d.. On 02/17/16 at 3:40 p.m., an interview was conducted with the Director of Emergency Services (Director #9). Director #9 stated the facility is obligated to provide care if it's clear the patient is not capable of making an informed decision. Director #9 further stated there should be documentation to show if any attempts are made to contact the patient's family member.

Patient #1 remained in the ED from 9:50 p.m. until 6:30 a.m. the next day. There was no documentation within the patient's medical record to show any attempt was made to contact a family member in the 8 hours Patient #1 was in the ED.
Based on observations, interviews, and document review the facility failed to provide safe handling and preparation of authorized medications.

This failure created the potential for patients to contract a healthcare acquired infection secondary to improper hand hygiene while handling and administrating medications.



The policy, Hand Hygiene for Infection Prevention, stated because contamination to hands occurs from patient contact as well as from contact with surfaces and equipment, [the facility] follows the World Health Organizations (WHO) 5 Moments for Hand Hygiene as the expectation for when hand hygiene will occur.


According to the WHO the 5 moments of hand hygiene included: before touching a patient; before clean/aseptic procedures including preparing food, medication, pharmaceutical products; after body fluid exposure/risk; after touching a patient; and after touching patient surroundings such as changing bed linen with the patient out of the bed and clearing a bedside table.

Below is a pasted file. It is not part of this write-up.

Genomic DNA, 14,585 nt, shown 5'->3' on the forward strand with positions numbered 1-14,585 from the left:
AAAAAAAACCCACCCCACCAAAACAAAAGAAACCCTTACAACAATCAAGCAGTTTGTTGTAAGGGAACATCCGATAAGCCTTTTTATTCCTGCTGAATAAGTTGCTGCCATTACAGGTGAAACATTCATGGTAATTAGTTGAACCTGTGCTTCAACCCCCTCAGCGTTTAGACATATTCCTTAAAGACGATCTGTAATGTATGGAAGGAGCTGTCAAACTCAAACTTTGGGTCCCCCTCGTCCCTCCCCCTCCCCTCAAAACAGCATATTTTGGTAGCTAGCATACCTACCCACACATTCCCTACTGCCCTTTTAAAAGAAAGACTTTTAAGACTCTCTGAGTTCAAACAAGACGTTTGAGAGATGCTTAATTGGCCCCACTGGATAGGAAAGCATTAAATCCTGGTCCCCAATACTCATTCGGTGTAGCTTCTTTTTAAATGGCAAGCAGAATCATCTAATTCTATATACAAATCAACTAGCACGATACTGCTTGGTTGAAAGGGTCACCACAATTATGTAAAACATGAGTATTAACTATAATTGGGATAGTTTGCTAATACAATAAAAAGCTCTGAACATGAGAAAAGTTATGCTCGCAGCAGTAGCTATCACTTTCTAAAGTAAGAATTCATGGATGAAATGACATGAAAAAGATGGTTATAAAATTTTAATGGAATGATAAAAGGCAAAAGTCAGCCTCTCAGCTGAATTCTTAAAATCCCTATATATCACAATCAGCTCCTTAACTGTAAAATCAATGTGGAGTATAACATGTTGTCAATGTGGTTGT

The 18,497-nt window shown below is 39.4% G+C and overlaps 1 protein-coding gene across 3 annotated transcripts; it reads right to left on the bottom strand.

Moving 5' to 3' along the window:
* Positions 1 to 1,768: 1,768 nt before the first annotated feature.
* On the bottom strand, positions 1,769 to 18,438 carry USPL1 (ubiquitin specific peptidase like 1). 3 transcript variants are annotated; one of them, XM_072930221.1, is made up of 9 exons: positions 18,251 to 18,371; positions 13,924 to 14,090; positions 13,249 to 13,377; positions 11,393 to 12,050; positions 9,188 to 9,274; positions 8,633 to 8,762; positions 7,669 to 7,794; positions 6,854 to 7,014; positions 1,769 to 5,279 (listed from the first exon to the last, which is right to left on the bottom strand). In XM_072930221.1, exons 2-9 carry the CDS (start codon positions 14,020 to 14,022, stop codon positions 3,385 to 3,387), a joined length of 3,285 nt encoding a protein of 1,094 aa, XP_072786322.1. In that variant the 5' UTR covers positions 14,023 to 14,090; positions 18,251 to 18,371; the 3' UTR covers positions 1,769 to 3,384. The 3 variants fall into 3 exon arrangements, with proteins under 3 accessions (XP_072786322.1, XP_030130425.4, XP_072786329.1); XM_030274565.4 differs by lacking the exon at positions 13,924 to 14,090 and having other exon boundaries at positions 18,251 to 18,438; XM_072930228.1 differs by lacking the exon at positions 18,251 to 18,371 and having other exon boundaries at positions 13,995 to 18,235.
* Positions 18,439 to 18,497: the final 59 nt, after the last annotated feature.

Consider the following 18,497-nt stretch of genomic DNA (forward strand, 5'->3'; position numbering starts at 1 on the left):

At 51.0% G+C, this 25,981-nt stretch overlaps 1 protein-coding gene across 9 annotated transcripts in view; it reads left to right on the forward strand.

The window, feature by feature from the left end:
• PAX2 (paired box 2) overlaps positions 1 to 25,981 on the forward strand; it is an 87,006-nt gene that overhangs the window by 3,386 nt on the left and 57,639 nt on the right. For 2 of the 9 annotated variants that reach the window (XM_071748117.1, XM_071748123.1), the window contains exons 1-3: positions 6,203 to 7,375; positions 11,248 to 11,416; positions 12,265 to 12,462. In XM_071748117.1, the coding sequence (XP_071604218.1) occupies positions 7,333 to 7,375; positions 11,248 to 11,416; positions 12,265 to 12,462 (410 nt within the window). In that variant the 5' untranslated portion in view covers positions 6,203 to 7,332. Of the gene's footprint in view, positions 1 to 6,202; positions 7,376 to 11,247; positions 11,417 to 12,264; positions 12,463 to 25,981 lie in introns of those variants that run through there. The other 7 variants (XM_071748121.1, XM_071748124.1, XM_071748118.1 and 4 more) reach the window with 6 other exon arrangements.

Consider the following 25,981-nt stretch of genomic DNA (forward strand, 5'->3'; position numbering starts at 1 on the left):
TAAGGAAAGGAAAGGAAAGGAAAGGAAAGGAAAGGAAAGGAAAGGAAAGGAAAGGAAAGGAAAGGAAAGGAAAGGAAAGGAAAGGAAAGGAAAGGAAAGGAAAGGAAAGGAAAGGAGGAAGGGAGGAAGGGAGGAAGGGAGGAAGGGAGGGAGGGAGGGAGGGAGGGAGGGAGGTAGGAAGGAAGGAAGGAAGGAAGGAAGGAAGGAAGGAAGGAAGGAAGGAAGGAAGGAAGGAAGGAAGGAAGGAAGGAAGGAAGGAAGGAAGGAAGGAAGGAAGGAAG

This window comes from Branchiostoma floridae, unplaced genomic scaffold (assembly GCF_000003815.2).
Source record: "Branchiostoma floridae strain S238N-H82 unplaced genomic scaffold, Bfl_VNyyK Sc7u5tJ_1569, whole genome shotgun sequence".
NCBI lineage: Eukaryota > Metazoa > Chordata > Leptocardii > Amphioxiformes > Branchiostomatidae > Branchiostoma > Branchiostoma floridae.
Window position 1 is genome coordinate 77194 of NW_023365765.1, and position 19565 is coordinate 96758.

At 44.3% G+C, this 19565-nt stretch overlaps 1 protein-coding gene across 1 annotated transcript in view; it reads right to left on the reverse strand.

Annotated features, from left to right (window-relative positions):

1. The facility failed to provide safe handling of medication to ensure protection of healthcare acquired infection.

a) On 02/16/16 at 9:49 a.m., a medication administration by RN #3 was observed. The medication was administered through a gastric tube, a tube inserted through the abdomen that delivers medication directly to the stomach RN #3 was observed wearing gloves while handling medication. RN #3 then cleaned the bedside table and disposed of trash from the floor with the same gloved hands. Without performing hand hygiene or changing gloves, s/he then prepared and administered the medication via the gastric tube. RN #3 did not perform hand hygiene after touching the patient surroundings or before touching the patient.

b) On 02/16/16 at 10:39 a.m., an interview was conducted with RN #2. S/he stated that anytime you touch a patient and then touch an inanimate object you need to change gloves before touching the patient again in order to maintain the WHO's 5 moments of hand hygiene and facility policy.

c) On 02/17/16 at 9:24 a.m., an interview with RN Manager #4 was conducted. S/he reiterated the facility followed the WHO's 5 moments of hand hygiene. RN Manager #4 stated s/he was disappointed RN #3 did not change gloves before administering medications through a gastric tube after RN #3 had touched the floor and discarded trash.

d) On 02/18/16 at 9:48 a.m., Manager #13 was interviewed. S/he stated it was the facilities expectation and policy to follow the World Health Organization's 5 moments of hand hygiene. RN #3 should have absolutely changed gloves and performed hand hygiene before administering the medication through a gastric tube. Manager #13 further stated hand hygiene should be as automatic as crossing the street.